Highlights of the Bartlet administration include: appointing Bill Adama Roberto Mendoza, the first Hispanic Supreme Court Justice, and the first female Chief Justice, seeming to successfully negotiate a peace treaty between Israel and Palestine, his not-so-secret (or real) plan to fight inflation, that one time he rocked the debate, and probably other things involving jobs and education and, hang on, did they ever follow through on that idea about making college affordable? Or curing cancer? Anyway, point is, he did a lot of good, lefty things and said a lot of good, lefty things. Perhaps most iconic was his ‘Dr.’ Jenna Jacobs smackdown on the issue of homophobia:

Martin Sheen elevated Aaron Sorkin’s writing every time he was given a speech and together they created one of the most memorable, compelling characters on television. Bartlet was a reminder of what a president could be during the bleak days of the second Bush presidency. He revived people’s interest in the political narrative. Flawed, but so charismatic and so affable that you couldn’t help but love him.

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So, Biographies Are Wild

Let me start with this: I have never been a particularly avid reader of biographies. Prior to Alexander Hamilton by Ron Chernow, I can’t recall the last one I read. But all of a sudden, my participation in the Women’s Lives Club’s year of women’s biographies means my bookshelf is raining life stories. (I think I’m going to need a bigger bookshelf.) As a newbie to the world of biographies, I thought I would share my somewhat disorganised thoughts on the topic. More specifically, I wanted to reflect on the immediate intrusiveness I’ve felt in this process. For reasons I’ll attempt to make clear, this sudden immersion into the worlds of other people, as told by different other people, has made me far more distrustful of the form than I ever expected.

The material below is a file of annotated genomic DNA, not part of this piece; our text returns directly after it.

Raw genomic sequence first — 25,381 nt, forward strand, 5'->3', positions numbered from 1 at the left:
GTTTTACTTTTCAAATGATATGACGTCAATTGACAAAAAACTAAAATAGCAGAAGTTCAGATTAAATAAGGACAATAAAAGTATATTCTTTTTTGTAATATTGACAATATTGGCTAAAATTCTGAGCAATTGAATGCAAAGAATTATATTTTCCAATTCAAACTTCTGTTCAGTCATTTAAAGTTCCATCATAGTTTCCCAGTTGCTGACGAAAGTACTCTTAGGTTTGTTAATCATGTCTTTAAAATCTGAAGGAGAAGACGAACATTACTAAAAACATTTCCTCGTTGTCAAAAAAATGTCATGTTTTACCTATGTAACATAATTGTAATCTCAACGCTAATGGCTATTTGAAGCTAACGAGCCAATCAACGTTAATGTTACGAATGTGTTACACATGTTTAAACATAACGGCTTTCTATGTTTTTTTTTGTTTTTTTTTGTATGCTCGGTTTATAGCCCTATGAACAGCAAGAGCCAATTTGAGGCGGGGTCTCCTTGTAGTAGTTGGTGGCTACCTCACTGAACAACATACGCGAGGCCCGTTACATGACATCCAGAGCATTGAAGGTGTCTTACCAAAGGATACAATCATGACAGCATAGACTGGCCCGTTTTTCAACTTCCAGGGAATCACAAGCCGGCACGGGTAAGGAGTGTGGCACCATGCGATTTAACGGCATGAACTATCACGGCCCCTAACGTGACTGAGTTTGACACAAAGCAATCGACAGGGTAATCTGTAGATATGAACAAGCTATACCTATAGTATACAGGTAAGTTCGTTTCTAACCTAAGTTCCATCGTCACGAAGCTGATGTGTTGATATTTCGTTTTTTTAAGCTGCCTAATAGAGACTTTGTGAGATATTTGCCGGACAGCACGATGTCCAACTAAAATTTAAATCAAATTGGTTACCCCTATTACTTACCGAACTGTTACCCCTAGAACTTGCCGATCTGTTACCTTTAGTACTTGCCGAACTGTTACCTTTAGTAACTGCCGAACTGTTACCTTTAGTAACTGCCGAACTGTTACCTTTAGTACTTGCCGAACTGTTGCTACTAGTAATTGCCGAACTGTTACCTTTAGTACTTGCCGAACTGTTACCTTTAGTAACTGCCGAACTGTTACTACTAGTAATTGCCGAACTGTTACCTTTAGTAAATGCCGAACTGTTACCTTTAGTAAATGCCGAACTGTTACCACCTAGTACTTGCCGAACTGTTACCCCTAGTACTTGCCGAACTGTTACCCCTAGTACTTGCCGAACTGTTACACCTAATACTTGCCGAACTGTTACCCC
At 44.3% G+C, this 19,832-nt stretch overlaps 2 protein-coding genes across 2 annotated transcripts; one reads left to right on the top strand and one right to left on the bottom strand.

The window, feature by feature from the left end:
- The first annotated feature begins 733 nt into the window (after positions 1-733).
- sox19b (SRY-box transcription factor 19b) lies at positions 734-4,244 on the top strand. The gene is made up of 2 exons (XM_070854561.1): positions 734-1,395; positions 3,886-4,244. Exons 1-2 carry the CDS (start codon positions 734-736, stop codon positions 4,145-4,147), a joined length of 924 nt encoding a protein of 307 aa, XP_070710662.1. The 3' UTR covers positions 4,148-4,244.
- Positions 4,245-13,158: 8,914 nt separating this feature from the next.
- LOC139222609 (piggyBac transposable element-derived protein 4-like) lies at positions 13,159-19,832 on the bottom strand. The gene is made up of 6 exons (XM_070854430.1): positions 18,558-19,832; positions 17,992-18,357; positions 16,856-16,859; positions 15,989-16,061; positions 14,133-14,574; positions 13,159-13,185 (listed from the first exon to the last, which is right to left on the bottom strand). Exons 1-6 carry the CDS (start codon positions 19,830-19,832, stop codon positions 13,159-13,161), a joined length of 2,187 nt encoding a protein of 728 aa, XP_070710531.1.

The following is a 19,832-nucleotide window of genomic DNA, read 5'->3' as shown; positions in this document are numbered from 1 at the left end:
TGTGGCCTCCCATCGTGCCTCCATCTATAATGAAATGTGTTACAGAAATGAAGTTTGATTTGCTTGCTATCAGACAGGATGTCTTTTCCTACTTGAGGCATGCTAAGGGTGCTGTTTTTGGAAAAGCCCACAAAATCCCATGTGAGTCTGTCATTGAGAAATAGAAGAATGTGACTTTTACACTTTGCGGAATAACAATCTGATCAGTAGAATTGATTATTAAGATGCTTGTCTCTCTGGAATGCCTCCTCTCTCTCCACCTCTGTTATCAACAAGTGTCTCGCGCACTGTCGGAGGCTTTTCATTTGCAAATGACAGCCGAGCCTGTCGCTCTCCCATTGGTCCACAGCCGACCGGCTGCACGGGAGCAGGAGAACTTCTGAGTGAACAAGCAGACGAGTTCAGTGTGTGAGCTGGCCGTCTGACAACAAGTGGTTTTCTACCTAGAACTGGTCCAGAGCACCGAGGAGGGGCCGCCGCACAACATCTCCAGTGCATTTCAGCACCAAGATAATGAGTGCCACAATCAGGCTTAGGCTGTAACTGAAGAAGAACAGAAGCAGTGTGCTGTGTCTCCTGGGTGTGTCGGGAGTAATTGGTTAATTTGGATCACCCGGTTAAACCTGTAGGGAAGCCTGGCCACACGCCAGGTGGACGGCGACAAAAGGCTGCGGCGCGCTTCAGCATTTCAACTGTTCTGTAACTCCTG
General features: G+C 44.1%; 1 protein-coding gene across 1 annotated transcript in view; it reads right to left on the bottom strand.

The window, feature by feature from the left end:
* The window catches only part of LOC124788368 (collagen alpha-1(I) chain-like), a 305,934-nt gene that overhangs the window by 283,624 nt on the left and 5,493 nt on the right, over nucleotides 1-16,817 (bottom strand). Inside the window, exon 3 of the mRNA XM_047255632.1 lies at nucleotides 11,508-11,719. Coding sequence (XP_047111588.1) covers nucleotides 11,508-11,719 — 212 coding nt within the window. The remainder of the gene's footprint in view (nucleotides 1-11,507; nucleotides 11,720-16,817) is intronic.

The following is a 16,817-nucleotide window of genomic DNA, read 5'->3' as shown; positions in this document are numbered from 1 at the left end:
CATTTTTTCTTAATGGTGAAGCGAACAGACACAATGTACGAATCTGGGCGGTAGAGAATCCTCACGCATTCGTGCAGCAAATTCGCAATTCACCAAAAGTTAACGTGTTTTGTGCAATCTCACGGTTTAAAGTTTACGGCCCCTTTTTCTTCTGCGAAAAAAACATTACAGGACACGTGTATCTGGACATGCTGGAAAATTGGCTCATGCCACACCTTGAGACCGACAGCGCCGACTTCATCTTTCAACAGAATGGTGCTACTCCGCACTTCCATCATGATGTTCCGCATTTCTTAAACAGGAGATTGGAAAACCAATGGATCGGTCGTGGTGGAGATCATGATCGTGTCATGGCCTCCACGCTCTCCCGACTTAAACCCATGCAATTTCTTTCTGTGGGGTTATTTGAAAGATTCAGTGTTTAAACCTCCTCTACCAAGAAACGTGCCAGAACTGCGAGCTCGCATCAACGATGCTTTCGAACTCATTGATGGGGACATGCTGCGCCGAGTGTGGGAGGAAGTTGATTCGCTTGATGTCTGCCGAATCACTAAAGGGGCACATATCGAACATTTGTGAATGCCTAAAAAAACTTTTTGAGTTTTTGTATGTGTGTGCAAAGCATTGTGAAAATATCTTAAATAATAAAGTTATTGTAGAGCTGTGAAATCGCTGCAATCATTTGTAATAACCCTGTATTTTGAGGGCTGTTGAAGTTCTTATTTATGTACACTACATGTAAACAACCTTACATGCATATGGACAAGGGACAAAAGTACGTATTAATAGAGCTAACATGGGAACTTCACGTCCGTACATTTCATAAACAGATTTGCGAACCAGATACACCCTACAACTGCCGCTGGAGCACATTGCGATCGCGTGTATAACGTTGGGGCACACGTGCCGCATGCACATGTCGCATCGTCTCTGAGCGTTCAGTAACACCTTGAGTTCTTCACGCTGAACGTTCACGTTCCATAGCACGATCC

To put it bluntly, it seems to involve the total invasion of a person’s existence. Imagine having your story appropriated by someone else. I’d never really considered how insidious that could be. To lose control of the narrative of your own life seems a frightening prospect.

As supplementary reading to the book club, our fearless leader Rachel Syme suggested Writing a Woman’s Life by Carolyn G. Heilbrun. In it, Heilbrun references Roland Barthes’ view of biography as offensive because it entails, as Barthes puts it, “a counterfeit integration of the subject.” Heilbrun concurs, suggesting that, “In choosing among biographers and biographies, we choose among counterfeit integrations.”

The biography I’m currently reading for the Women’s Lives Club, The Silent Woman by Janet Malcolm, opens on an essay from Ted Hughes that was written as the foreword to The Journals of Sylvia Plath, and in it he says, “I never saw her show her real self to anybody– except, perhaps, in the last three months of her life”. Less than a page in and I was already thrown off-kilter by those words. “Her real self”. It made me think about my “real self”, the idea that anybody has a “real self”, one true identity from which any deviation is just that: a digression from the authentic person. Why can we not be understood as more than one thing? We are more than one “real self”, aren’t we? But can a biography account for that?

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January in Books